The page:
Icelandic authorities have outlined a plan to lift all domestic COVID-19 restrictions in stages by late June as vaccination efforts progress. Vaccination schedules suggest 75% of the population will have received at least one dose of COVID-19 vaccine at that time. The plan is contingent upon vaccine distribution schedules and the Directorate of Health’s vaccination schedule.

COVID-19 in Iceland: Relaxed Social Restrictions Take Effect Today

Laugardalslaug Pool Reykjavík.

Iceland’s national gathering limit rose from 20 to 50 today, while regulations governing gym, pool, and business operations were also relaxed. Iceland’s government announced the changes last Friday after its busiest vaccination week, where 40,000 received a jab of COVID-19 vaccine. The restrictions will remain in effect until May 26.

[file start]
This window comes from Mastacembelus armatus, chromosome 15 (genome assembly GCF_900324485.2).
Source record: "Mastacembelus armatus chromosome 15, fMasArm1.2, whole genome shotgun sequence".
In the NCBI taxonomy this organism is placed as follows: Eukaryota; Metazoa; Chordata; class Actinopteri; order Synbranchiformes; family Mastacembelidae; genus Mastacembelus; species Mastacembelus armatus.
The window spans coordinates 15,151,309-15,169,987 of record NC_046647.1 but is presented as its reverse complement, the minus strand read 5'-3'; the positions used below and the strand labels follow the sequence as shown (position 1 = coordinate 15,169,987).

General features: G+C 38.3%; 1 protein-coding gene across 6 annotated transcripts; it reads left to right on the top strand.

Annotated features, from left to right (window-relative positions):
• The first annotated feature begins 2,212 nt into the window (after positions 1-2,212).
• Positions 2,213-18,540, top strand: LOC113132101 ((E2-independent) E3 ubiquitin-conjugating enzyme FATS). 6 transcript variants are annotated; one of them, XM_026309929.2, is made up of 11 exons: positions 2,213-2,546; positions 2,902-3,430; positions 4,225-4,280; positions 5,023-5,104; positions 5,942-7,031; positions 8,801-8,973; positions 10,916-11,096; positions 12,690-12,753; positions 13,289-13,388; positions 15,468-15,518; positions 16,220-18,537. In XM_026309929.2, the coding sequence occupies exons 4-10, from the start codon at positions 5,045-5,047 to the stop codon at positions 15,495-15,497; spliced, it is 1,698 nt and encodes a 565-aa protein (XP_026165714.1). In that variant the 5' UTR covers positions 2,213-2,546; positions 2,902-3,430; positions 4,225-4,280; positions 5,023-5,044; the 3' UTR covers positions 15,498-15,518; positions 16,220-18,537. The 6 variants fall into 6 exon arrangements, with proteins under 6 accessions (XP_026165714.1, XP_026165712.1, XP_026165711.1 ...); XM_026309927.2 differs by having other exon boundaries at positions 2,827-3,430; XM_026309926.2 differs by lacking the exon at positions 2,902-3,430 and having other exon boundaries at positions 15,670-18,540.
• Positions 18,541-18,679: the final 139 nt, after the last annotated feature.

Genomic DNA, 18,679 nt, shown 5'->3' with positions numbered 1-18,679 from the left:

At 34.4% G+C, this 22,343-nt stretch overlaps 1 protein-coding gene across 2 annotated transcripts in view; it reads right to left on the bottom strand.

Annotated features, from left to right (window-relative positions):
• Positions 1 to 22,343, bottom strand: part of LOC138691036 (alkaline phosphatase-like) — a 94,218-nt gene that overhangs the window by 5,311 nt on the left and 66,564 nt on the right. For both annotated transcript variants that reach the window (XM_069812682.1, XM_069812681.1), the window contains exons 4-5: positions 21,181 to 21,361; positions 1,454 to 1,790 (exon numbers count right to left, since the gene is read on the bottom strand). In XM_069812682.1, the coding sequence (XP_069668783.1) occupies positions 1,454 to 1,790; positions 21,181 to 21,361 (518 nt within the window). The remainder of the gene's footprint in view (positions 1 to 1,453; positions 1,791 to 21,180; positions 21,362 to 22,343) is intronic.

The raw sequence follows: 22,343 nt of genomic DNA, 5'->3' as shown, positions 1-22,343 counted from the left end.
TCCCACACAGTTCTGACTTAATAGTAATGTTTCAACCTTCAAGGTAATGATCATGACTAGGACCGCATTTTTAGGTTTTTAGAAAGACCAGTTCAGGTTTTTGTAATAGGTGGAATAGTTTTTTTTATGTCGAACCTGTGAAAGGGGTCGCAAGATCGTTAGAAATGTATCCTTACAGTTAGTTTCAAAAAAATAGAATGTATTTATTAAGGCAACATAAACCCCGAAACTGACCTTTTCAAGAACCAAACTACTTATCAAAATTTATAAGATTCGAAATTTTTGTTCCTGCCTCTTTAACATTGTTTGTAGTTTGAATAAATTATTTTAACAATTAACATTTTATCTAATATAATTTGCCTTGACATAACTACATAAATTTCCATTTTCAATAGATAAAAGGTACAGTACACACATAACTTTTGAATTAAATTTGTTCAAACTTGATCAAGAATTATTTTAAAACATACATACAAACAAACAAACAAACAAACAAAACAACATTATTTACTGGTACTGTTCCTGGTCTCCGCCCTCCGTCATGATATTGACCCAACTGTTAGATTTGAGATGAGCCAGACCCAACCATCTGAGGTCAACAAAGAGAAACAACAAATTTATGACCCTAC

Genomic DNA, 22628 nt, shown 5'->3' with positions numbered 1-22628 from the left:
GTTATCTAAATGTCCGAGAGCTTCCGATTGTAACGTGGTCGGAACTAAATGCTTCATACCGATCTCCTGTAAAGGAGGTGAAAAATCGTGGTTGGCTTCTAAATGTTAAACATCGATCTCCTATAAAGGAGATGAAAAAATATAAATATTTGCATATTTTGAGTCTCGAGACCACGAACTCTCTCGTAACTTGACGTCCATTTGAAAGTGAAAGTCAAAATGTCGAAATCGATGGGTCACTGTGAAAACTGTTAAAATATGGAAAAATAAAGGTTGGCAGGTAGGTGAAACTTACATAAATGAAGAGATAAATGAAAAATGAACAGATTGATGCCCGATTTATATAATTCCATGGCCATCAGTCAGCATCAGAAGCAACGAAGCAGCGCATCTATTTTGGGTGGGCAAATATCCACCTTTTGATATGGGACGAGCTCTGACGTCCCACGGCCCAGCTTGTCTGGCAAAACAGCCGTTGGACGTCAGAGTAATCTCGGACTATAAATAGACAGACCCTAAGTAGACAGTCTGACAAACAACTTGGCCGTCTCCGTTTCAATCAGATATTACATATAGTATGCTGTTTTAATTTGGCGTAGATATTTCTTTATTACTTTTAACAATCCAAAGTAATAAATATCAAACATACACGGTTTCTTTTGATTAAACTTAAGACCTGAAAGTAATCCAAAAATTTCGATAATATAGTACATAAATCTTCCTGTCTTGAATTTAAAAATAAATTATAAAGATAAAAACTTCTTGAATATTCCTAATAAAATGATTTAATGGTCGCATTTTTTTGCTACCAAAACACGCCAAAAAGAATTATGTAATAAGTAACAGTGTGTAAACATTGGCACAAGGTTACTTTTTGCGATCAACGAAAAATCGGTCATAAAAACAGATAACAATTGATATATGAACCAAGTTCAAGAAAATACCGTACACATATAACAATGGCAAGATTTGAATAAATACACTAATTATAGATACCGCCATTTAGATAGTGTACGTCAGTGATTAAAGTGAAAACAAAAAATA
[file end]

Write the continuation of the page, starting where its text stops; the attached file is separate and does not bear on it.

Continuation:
As of today, swimming pools, gyms, camping sites, and ski slopes in Iceland may operate at 75% capacity, a rise from the previous 50%. Regulations were also relaxed for shops, which can now admit up to 200 customers (space allowing) and performing arts and athletic events, which host up to 150 seated guests per section, registered by name and ID number (kennitala).

Opening times were extended by one hour for restaurants and bars, which can now remain open until 10.00pm. All guests must leave the premises by 11.00pm. Two-metre distancing remains in effect, as does mandatory mask use in shops, on public transportation, and in all situations where distancing cannot be ensured.

Regulations Unchanged in Skagafjörður

The relaxations do not extend to the regions of Skagafjörður or Akrahreppur in North Iceland due to a group infection that emerged there last Friday. Seven have tested positive for COVID-19 in the municipalities, where primary schools and preschools have been closed and sports and recreational activities have been suspended.

Iceland currently has 100 active cases of COVID-19. Vaccination is progressing according to schedule: 37.6% of the population has received at least one dose of COVID-19 vaccine and 14.6% are fully vaccinated. Icelandic authorities have introduced a plan to lift all social restrictions by late June of this year, when a majority of the nation is expected to have received at least one dose of vaccine.